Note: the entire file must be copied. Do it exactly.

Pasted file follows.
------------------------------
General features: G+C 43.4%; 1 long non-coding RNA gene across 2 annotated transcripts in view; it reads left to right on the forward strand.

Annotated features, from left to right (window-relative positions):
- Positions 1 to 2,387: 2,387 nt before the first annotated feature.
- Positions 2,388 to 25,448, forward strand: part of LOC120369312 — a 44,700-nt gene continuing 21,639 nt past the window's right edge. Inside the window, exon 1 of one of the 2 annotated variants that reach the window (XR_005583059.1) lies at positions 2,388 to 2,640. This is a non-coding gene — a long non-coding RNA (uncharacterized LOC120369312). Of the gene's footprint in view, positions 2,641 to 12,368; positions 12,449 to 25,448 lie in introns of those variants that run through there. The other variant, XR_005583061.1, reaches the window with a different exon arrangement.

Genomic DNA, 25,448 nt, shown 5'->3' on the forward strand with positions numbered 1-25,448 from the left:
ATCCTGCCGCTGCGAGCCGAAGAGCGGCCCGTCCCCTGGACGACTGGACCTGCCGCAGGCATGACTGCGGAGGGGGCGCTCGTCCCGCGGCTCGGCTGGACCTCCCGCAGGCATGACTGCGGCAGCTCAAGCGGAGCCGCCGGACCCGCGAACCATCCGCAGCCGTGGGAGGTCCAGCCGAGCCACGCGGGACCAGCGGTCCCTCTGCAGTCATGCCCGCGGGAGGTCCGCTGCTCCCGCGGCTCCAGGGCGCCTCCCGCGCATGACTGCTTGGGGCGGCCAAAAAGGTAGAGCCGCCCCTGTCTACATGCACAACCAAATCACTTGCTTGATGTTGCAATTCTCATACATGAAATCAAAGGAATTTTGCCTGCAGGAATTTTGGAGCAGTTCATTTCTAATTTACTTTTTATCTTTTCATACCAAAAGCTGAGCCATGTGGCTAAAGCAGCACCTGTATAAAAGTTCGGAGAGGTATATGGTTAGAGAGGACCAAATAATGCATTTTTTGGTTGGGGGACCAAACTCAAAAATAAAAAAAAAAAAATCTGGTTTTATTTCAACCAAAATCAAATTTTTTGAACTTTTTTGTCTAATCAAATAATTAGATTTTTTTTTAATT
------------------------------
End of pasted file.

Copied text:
General features: G+C 43.4%; 1 long non-coding RNA gene across 2 annotated transcripts in view; it reads left to right on the forward strand.

Annotated features, from left to right (window-relative positions):
- Positions 1 to 2,387: 2,387 nt before the first annotated feature.
- Positions 2,388 to 25,448, forward strand: part of LOC120369312 — a 44,700-nt gene continuing 21,639 nt past the window's right edge. Inside the window, exon 1 of one of the 2 annotated variants that reach the window (XR_005583059.1) lies at positions 2,388 to 2,640. This is a non-coding gene — a long non-coding RNA (uncharacterized LOC120369312). Of the gene's footprint in view, positions 2,641 to 12,368; positions 12,449 to 25,448 lie in introns of those variants that run through there. The other variant, XR_005583061.1, reaches the window with a different exon arrangement.

Genomic DNA, 25,448 nt, shown 5'->3' on the forward strand with positions numbered 1-25,448 from the left:
ATCCTGCCGCTGCGAGCCGAAGAGCGGCCCGTCCCCTGGACGACTGGACCTGCCGCAGGCATGACTGCGGAGGGGGCGCTCGTCCCGCGGCTCGGCTGGACCTCCCGCAGGCATGACTGCGGCAGCTCAAGCGGAGCCGCCGGACCCGCGAACCATCCGCAGCCGTGGGAGGTCCAGCCGAGCCACGCGGGACCAGCGGTCCCTCTGCAGTCATGCCCGCGGGAGGTCCGCTGCTCCCGCGGCTCCAGGGCGCCTCCCGCGCATGACTGCTTGGGGCGGCCAAAAAGGTAGAGCCGCCCCTGTCTACATGCACAACCAAATCACTTGCTTGATGTTGCAATTCTCATACATGAAATCAAAGGAATTTTGCCTGCAGGAATTTTGGAGCAGTTCATTTCTAATTTACTTTTTATCTTTTCATACCAAAAGCTGAGCCATGTGGCTAAAGCAGCACCTGTATAAAAGTTCGGAGAGGTATATGGTTAGAGAGGACCAAATAATGCATTTTTTGGTTGGGGGACCAAACTCAAAAATAAAAAAAAAAAAATCTGGTTTTATTTCAACCAAAATCAAATTTTTTGAACTTTTTTGTCTAATCAAATAATTAGATTTTTTTTTAATT